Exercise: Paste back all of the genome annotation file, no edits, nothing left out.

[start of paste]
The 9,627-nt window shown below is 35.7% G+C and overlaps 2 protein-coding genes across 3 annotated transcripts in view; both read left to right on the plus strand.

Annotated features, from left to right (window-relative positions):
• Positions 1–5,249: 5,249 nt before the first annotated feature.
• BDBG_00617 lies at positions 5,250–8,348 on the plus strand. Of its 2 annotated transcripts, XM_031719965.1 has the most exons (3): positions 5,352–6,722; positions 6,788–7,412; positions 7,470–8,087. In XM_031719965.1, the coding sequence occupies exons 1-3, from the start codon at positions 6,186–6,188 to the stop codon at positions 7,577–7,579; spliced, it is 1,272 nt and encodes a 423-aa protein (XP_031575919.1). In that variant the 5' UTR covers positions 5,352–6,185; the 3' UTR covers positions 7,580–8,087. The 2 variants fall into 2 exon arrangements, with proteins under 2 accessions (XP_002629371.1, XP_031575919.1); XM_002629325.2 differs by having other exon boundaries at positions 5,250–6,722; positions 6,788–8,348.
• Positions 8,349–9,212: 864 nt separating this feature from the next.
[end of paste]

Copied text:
The 9,627-nt window shown below is 35.7% G+C and overlaps 2 protein-coding genes across 3 annotated transcripts in view; both read left to right on the plus strand.

Annotated features, from left to right (window-relative positions):
• Positions 1–5,249: 5,249 nt before the first annotated feature.
• BDBG_00617 lies at positions 5,250–8,348 on the plus strand. Of its 2 annotated transcripts, XM_031719965.1 has the most exons (3): positions 5,352–6,722; positions 6,788–7,412; positions 7,470–8,087. In XM_031719965.1, the coding sequence occupies exons 1-3, from the start codon at positions 6,186–6,188 to the stop codon at positions 7,577–7,579; spliced, it is 1,272 nt and encodes a 423-aa protein (XP_031575919.1). In that variant the 5' UTR covers positions 5,352–6,185; the 3' UTR covers positions 7,580–8,087. The 2 variants fall into 2 exon arrangements, with proteins under 2 accessions (XP_002629371.1, XP_031575919.1); XM_002629325.2 differs by having other exon boundaries at positions 5,250–6,722; positions 6,788–8,348.
• Positions 8,349–9,212: 864 nt separating this feature from the next.